*In order to maintain physical distancing as advised by the Office of the Attending Physician, seating for credentialed press will be limited throughout the course of the hearing. Due to current limited access to the Capitol complex, the general public is encouraged to view this hearing via the live stream.

Transparency in Small Business Lending

House Small Business Committee News - Wed, 09/09/2020 - 1:00pm

The Committee on Small Business will hold a hearing entitled “Transparency in Small Business Lending.” The hearing is scheduled to begin at 1:00 PM (EST) on Wednesday, September 9, 2020 via Cisco Webex.

The hearing will allow Members to explore the challenges and opportunities for small businesses presented by innovations in financial technology (“Fintech”), with a focus on access to capital. Members will hear from lenders, industry advocates, and academics regarding the policy issues Congress and regulators must confront in assuring a fair but efficient small business credit market, specifically with regard to transparency in the Fintech space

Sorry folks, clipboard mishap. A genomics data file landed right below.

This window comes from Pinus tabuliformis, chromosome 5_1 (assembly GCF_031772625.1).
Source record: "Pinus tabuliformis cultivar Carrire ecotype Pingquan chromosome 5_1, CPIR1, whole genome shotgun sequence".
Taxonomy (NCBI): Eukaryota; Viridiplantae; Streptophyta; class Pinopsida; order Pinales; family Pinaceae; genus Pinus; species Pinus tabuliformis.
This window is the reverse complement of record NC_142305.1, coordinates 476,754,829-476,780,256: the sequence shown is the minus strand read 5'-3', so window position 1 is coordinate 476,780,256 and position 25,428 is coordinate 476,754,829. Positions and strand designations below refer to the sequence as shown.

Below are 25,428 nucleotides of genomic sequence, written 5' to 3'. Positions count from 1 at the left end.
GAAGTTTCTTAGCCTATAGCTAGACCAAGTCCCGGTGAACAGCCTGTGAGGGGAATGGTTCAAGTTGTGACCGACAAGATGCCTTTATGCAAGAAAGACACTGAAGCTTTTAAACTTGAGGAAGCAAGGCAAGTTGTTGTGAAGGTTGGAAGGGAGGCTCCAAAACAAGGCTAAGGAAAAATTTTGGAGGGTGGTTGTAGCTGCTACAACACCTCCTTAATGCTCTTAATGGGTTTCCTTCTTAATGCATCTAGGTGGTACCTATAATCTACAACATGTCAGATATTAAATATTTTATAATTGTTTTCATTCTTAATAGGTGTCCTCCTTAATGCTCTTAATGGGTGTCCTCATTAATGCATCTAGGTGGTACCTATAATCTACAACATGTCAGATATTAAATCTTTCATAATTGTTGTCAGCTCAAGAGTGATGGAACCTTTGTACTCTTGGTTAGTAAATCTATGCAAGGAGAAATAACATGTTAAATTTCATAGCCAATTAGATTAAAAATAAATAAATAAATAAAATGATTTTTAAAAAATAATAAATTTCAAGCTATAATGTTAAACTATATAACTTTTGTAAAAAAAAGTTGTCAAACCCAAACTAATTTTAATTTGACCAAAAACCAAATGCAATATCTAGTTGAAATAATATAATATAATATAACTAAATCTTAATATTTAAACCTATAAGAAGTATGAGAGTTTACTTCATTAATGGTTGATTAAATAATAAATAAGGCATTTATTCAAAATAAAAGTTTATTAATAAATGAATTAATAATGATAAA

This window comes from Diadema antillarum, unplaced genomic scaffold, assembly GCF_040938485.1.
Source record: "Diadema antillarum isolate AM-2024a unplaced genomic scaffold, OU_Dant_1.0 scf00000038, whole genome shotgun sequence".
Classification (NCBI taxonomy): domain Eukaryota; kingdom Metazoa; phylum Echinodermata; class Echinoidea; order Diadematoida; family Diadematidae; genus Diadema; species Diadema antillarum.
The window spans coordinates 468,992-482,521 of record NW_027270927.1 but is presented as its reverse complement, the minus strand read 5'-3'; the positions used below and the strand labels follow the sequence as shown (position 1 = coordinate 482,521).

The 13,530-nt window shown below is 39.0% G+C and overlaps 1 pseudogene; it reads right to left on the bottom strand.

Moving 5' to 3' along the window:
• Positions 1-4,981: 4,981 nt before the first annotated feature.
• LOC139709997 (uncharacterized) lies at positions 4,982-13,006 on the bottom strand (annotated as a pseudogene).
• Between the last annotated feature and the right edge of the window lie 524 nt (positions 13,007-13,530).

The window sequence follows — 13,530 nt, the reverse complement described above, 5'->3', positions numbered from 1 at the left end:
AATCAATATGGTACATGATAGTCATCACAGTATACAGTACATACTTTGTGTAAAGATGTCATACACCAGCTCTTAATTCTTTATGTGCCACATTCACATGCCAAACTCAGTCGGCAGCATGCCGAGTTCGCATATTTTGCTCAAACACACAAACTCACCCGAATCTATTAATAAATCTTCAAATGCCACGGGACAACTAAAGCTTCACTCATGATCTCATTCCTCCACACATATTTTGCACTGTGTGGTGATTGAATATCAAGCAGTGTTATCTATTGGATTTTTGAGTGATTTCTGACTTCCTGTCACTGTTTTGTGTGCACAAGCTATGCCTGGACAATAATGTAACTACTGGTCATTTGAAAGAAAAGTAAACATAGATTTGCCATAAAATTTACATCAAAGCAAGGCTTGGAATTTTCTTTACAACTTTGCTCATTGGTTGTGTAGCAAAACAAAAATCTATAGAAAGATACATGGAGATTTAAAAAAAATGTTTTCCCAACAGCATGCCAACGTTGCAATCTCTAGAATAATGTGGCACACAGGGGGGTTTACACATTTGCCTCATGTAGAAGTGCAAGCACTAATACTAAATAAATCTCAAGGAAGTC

To view a livestream of the hearing, please click here. 

Hearing Notice
 

Hearing Memo 

Witnesses 

Mr. Adam Levitin
Professor of Law
Georgetown University Law Center
Washington, DC 

Mr. Michael Hiles
Founder and Chief Executive Officer
10XTS
Cincinnati, OH





Upcoming Webinar—Environmental Permits in the Crucible: The Impact of Court Challenges on Energy and Infrastructure Projects

WLF Legal Pulse - Wed, 09/09/2020 - 12:14pm
Wednesday, September 30, 2020, 1:00 p.m. EST

Featuring:

Lindsay S. See, Solicitor General, State of West Virginia
Lawson Fite, General Counsel, American Forest Products Council
Thomas Jackson, Special Counsel, Baker Botts L.L.P.

REGISTER BELOW

The post Upcoming Webinar—Environmental Permits in the Crucible: The Impact of Court Challenges on Energy and Infrastructure Projects appeared first on Washington Legal Foundation.

Categories: Latest News

WLF: Clean Water Act Does Not Displace State and Federal Regulatory Regimes for Certain Groundwater Releases

WLF Legal Pulse - Wed, 09/09/2020 - 9:35am

“By refusing to expand the reach of the Clean Water Act’s general permitting provision, the district court honored Congress’s clear statutory intent.”
—Cory Andrews, WLF Vice President of Litigation

Click HERE for WLF’s brief.